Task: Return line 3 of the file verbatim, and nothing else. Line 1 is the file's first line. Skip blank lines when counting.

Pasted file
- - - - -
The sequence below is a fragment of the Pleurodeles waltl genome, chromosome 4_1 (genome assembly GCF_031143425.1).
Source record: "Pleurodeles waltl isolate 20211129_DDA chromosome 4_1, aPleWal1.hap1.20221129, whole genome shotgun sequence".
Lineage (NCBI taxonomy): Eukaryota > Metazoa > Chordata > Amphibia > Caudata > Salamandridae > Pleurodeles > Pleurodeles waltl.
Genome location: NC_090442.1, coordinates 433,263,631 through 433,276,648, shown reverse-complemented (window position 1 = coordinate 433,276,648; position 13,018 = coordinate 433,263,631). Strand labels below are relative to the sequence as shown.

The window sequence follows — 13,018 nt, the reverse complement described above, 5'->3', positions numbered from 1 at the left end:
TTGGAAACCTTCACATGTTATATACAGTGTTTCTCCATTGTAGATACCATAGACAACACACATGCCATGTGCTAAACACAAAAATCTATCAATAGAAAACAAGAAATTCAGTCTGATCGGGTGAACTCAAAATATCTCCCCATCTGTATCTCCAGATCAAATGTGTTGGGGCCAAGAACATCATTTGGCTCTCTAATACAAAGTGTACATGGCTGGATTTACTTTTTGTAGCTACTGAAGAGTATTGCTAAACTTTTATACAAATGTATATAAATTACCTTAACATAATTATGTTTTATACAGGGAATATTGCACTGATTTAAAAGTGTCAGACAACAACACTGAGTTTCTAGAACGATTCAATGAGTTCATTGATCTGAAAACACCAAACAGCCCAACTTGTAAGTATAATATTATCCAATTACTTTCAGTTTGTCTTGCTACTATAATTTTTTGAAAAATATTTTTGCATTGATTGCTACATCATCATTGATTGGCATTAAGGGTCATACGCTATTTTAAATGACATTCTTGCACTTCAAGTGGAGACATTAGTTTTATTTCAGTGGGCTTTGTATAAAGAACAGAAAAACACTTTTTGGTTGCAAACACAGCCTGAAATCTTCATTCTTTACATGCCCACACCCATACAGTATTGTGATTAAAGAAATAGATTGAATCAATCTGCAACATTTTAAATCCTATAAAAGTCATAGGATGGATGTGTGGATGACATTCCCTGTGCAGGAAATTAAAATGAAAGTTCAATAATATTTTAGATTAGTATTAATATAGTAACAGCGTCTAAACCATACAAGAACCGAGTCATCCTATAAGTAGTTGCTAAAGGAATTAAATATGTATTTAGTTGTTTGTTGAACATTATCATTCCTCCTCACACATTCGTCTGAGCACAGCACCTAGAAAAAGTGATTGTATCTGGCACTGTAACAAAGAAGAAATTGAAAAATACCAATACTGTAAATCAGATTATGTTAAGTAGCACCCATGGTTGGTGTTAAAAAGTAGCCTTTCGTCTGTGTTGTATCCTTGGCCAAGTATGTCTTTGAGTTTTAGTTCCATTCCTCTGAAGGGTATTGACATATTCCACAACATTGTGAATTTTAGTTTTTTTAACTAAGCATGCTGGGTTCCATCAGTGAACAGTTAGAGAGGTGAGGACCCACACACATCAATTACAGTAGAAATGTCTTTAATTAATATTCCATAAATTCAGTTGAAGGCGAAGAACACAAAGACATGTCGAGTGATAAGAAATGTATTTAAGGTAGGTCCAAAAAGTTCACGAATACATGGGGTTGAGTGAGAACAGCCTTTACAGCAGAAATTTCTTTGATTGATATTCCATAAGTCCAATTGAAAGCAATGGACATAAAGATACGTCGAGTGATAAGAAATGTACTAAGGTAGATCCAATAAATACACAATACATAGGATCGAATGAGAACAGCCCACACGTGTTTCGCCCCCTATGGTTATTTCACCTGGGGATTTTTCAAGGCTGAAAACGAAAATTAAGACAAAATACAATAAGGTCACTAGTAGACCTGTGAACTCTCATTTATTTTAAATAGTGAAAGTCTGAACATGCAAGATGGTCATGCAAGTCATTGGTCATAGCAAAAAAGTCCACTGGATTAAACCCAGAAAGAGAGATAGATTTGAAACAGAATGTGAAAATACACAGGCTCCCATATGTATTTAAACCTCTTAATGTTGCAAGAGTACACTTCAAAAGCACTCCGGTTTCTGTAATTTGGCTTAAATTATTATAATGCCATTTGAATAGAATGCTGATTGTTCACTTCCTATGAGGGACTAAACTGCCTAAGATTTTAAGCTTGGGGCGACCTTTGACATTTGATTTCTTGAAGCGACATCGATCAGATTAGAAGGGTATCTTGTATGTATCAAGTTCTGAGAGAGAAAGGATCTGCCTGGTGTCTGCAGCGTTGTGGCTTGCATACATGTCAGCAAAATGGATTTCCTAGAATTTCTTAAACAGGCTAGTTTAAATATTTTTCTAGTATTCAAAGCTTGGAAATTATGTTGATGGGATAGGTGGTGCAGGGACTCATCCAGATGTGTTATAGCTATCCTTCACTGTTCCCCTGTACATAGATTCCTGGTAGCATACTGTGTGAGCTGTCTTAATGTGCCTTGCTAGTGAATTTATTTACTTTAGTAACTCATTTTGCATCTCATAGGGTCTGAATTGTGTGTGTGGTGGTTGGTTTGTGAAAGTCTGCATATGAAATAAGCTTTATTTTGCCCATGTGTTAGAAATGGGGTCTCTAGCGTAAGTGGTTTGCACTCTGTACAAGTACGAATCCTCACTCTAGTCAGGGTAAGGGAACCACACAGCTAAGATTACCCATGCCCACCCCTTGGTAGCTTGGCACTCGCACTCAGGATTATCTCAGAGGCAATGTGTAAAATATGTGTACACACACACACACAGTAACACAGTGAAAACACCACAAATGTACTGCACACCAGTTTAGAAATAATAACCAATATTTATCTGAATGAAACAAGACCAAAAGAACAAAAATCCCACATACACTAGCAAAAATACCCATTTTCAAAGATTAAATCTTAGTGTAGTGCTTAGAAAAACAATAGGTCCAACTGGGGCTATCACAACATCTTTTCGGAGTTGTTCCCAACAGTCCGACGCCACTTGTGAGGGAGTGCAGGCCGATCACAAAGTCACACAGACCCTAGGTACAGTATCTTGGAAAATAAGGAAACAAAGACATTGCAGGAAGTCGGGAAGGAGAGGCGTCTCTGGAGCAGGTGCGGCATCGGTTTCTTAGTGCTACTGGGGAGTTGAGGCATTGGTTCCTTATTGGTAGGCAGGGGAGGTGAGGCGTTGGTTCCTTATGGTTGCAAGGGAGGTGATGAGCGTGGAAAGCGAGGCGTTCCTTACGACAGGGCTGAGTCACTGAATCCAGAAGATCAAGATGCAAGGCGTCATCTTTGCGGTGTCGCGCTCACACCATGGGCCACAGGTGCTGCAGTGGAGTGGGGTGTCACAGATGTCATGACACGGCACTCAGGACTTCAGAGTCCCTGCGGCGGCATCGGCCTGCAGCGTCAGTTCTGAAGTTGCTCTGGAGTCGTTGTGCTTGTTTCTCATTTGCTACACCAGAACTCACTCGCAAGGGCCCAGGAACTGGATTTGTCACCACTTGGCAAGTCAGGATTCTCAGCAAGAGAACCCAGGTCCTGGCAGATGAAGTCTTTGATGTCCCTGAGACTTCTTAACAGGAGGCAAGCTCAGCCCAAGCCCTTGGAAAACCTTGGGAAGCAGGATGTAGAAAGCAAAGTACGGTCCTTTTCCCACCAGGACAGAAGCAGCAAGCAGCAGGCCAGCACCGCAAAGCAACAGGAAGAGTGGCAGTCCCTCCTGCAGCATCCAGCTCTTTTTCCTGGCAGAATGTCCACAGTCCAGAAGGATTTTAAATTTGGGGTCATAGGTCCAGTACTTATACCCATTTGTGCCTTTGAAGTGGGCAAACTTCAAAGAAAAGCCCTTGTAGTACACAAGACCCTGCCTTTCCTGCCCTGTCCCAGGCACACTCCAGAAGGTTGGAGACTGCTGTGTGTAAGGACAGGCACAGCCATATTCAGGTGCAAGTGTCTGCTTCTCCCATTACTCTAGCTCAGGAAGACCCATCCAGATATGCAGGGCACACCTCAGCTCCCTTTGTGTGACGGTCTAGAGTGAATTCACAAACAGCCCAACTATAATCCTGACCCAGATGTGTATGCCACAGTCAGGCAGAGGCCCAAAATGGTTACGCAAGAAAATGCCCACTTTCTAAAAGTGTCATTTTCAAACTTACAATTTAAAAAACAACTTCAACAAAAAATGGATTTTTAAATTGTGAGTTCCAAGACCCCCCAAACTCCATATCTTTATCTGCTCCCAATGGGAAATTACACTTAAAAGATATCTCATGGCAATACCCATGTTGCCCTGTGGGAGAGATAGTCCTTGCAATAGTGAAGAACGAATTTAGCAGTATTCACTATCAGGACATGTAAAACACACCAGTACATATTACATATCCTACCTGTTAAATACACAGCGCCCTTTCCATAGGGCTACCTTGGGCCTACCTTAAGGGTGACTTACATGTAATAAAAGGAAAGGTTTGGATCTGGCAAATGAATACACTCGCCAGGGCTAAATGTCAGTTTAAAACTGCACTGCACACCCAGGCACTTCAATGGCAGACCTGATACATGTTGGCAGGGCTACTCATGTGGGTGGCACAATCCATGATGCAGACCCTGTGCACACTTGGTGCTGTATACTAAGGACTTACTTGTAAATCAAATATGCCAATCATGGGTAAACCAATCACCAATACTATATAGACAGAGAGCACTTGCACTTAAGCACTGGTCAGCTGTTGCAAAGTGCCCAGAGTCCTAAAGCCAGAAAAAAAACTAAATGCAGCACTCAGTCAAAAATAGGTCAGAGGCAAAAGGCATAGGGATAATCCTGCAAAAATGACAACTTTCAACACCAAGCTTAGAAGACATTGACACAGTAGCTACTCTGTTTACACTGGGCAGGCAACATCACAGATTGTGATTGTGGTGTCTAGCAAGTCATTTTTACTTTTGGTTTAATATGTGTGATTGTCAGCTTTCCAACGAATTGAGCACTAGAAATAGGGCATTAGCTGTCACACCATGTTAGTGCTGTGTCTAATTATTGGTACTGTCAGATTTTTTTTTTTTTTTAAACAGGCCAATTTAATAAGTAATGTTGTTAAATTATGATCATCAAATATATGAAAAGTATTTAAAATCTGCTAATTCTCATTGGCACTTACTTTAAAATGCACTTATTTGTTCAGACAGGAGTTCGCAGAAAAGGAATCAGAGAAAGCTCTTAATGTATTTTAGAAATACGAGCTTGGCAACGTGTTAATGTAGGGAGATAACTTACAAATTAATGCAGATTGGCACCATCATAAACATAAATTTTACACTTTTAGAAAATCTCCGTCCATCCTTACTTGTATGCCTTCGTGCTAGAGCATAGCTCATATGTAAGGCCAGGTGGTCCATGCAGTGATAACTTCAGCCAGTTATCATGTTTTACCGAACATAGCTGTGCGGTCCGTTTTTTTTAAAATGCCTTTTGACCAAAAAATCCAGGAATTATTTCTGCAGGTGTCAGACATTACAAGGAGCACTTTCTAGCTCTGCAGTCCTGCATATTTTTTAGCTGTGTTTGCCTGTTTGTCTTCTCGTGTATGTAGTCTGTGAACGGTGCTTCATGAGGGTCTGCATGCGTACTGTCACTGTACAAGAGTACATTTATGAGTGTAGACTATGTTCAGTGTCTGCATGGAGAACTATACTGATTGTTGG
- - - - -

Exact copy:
Lineage (NCBI taxonomy): Eukaryota > Metazoa > Chordata > Amphibia > Caudata > Salamandridae > Pleurodeles > Pleurodeles waltl.